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Trenton — After a month of balking, the New Jersey Department of Environmental Protection (DEP) has released the identities and locations of 60 day-care centers whose drinking water wells and indoor air may have high levels of toxic volatile organic chemicals, according to agency documents released today by Public Employees for Environmental Responsibility (PEER). The identities of the day-care centers are contained in DEP notices to the corporations, such as Exxon-Mobil, Getty, Hess, Motiva, Shell, and Sunoco, responsible for groundwater contamination in the areas where the day-care centers are located.

In a January 29, 2007 notice to the companies, DEP asked them to “immediately verify that indoor air and drinking water are within acceptable limits…A review of DEP files indicates that your facility has established a classification exception area (CEA) for the groundwater contaminated with volatile organics [which] may, in fact, have the potential to impact the childcare facility…At the time the CEA was established, impacts to this receptor were not fully evaluated… We encourage you to participate in the protection of our children. A response is needed within seven days of receipt.”

According to a DEP official, as of March 1, (one month after the deadline in the DEP notice) the agency had yet to receive any responses let alone requested drinking water or indoor air sampling data.

“In New Jersey, the state protects public health only with the permission of the polluter,” stated New Jersey PEER Director Bill Wolfe, questioning why the state is relying on voluntary corporate testing. “Why is DEP not also giving warning notices directly to parents, teachers and neighboring residents?”

DEP sent out the notices as part of a larger review in the wake of last year’s infamous “Kiddie Kollege” case, where dozens of children were exposed to mercury vapors at a day-care center inside a thermometer factory that DEP was supposed to be overseeing. PEER contends many more such cases will be found:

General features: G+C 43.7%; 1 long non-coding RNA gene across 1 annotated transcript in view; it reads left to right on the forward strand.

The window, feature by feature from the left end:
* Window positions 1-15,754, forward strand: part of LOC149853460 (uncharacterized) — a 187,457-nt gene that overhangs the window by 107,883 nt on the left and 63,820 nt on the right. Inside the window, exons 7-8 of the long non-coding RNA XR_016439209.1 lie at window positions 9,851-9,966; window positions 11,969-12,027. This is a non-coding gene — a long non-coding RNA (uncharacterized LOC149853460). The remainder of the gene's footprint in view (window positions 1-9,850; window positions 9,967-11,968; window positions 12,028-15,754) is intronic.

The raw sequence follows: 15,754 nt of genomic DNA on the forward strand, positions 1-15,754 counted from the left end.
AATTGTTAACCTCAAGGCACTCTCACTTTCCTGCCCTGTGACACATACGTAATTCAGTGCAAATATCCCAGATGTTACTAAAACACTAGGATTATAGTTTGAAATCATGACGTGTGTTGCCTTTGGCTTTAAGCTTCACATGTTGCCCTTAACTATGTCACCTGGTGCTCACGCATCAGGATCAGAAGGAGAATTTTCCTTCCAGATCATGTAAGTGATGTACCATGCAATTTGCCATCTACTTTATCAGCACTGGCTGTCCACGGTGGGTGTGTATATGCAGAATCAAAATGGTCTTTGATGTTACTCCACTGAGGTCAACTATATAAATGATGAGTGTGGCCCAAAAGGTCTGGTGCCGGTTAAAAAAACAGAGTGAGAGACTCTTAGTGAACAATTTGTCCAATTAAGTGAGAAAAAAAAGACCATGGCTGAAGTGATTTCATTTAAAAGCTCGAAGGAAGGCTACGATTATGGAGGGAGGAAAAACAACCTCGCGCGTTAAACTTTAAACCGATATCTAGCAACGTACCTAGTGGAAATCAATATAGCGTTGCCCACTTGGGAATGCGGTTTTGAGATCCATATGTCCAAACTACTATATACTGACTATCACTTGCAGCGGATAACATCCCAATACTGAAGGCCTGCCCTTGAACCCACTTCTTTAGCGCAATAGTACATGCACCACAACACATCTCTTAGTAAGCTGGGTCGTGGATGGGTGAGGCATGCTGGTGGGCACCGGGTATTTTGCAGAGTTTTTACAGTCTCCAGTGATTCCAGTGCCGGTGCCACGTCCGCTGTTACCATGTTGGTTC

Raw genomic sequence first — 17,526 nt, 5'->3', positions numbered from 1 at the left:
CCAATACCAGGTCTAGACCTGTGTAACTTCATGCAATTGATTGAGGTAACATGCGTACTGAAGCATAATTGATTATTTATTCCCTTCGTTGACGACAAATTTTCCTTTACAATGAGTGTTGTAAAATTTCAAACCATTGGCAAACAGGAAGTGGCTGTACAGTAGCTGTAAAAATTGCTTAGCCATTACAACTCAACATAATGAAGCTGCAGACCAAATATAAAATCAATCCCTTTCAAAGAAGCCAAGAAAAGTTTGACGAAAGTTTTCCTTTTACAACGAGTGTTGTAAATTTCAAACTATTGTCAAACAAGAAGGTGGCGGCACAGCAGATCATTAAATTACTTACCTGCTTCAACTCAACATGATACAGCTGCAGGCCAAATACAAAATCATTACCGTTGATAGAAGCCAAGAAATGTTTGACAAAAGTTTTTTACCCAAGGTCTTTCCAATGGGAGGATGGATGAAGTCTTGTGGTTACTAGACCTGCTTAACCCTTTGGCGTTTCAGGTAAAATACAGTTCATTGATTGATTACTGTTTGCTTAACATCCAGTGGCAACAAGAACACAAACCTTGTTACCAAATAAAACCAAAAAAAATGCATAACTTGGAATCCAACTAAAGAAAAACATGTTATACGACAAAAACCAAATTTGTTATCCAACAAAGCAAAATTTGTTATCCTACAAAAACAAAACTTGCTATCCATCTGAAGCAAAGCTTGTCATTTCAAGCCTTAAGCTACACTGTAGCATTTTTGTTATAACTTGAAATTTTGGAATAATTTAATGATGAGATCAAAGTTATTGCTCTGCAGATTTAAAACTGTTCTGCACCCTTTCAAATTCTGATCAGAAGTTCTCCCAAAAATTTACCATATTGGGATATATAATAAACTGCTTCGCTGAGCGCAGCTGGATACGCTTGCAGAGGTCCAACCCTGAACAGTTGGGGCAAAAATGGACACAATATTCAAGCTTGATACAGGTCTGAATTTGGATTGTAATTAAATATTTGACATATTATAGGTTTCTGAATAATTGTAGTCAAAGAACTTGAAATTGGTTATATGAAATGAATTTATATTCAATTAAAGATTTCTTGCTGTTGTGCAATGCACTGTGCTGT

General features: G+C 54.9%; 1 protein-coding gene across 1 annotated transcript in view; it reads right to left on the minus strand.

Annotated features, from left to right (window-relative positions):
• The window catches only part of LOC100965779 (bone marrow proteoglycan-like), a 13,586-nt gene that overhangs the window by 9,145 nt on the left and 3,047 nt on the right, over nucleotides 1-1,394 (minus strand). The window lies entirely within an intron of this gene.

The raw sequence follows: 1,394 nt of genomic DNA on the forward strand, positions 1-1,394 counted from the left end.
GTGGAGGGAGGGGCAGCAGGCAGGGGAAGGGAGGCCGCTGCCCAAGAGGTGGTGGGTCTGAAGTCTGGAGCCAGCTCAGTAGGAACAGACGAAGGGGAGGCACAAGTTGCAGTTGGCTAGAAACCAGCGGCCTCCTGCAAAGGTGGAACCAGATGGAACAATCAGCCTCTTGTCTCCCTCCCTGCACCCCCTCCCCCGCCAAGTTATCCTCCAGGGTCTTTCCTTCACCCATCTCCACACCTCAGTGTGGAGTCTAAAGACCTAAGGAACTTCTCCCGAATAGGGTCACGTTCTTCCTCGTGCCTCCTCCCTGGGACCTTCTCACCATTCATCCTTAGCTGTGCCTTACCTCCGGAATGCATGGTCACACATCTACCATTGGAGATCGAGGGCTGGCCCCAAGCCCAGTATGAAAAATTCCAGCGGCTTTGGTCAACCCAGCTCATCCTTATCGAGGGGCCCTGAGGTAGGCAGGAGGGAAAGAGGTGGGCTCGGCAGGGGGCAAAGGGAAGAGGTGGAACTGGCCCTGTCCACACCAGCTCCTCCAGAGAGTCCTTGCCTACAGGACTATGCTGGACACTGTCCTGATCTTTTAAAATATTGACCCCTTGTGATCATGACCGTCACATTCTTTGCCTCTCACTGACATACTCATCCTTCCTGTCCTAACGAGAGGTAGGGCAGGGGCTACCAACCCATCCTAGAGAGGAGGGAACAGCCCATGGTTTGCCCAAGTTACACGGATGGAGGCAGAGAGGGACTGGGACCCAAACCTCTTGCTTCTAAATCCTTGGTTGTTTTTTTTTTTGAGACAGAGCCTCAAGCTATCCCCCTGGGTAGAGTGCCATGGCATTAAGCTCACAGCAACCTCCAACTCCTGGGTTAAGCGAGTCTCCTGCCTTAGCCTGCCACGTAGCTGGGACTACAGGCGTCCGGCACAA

• These 60 day-care centers are among the estimated 1,400 day-care centers in New Jersey located on or within 400 feet of a known toxic hazard;
  • A 2002 internal DEP audit indicated that of the more than 6,400 groundwater pollution sites only 1,412 have CEA’s – the legal notification for the presence of toxic groundwater. Even where there is a CEA (which triggered this notice), more than 90% are issued for “passive remediation/natural attenuation,” meaning that groundwater is not actively being cleaned up; and
  • Other day-care centers, schools and homes already affected by toxic volatile organics from groundwater pollution are not identified in the most recent DEP “precautionary” screening list.

“What is being found at day-care centers is just the tip of a much bigger chemical pollution problem that New Jersey is not ready to acknowledge,” Wolfe added.

DEP had refused to divulge this information to the media and initially tried to block an Open Public Records Act request from PEER by improperly redacting public records. PEER is posting the documents to warn potentially at-risk residents, workers, and parents in hundreds of schools, homes, and businesses within the contaminated zones.


Look up toxic sites in:
Atlantic – Hudson Counties (30 sites)

Hudson – Union Counties (30 sites)

Read the DEP voluntary notice to responsible corporate polluters (with agency redactions)

See the internal DEP “Vulnerability Assessment” audit

Find out more about weakness in New Jersey’s toxic cleanup program

New Jersey PEER is a state chapter of a national alliance of state and federal agency resource professionals working to ensure environmental ethics and government accountability


Phone: 202-265-7337

962 Wayne Avenue, Suite 610
Silver Spring, MD 20910-4453

Copyright 2001–2024 Public Employees for
Environmental Responsibility

PEER is a 501(c)(3) organization
EIN: 93-1102740